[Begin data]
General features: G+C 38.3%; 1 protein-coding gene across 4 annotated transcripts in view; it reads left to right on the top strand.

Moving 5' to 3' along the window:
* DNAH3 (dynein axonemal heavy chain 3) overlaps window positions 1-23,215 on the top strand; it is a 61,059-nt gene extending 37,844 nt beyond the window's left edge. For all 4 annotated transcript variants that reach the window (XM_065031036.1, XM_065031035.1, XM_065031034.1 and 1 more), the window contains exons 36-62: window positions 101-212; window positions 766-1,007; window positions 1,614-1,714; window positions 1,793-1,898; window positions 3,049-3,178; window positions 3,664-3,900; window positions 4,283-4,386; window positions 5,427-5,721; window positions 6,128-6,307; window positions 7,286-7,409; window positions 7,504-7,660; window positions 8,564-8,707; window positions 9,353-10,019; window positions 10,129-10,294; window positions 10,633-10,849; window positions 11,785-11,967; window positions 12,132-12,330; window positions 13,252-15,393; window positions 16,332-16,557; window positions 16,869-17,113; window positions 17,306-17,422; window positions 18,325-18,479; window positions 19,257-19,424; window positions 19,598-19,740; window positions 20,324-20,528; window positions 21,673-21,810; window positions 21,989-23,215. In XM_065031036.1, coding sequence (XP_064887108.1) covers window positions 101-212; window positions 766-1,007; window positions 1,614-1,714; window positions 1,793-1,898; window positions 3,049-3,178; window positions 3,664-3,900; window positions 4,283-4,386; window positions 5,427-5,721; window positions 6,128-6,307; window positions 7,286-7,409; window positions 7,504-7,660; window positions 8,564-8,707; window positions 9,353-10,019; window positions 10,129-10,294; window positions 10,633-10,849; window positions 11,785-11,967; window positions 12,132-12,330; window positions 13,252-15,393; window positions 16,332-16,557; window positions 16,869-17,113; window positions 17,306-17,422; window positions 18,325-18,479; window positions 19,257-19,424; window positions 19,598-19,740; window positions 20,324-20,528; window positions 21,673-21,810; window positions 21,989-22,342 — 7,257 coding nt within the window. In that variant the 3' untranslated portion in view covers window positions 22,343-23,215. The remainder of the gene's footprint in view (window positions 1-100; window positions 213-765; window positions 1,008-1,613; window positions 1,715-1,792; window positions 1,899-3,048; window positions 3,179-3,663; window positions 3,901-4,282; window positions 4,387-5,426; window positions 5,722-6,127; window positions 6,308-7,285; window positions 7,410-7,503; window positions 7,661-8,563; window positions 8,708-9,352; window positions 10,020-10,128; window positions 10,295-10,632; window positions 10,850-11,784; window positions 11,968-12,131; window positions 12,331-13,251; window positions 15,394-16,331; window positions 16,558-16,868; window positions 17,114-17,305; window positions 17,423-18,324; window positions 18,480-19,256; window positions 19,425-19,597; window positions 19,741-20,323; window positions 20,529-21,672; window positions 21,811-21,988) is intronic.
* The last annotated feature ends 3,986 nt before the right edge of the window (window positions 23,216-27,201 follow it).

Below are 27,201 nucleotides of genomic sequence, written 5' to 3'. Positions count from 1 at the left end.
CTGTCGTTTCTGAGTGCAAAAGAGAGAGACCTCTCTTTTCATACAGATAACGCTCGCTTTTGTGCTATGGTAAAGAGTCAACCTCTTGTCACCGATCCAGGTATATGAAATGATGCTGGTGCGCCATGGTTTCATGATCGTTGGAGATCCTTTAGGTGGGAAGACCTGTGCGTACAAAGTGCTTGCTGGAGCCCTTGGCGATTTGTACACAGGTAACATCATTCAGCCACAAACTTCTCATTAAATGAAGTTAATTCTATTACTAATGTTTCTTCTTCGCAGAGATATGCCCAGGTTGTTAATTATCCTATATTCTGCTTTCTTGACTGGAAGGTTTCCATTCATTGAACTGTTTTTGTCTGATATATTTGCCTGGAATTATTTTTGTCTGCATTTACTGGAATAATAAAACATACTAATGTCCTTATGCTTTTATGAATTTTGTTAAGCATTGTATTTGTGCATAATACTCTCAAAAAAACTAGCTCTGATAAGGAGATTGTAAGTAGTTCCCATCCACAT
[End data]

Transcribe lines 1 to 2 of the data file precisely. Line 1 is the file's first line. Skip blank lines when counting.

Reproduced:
General features: G+C 38.3%; 1 protein-coding gene across 4 annotated transcripts in view; it reads left to right on the top strand.

Moving 5' to 3' along the window: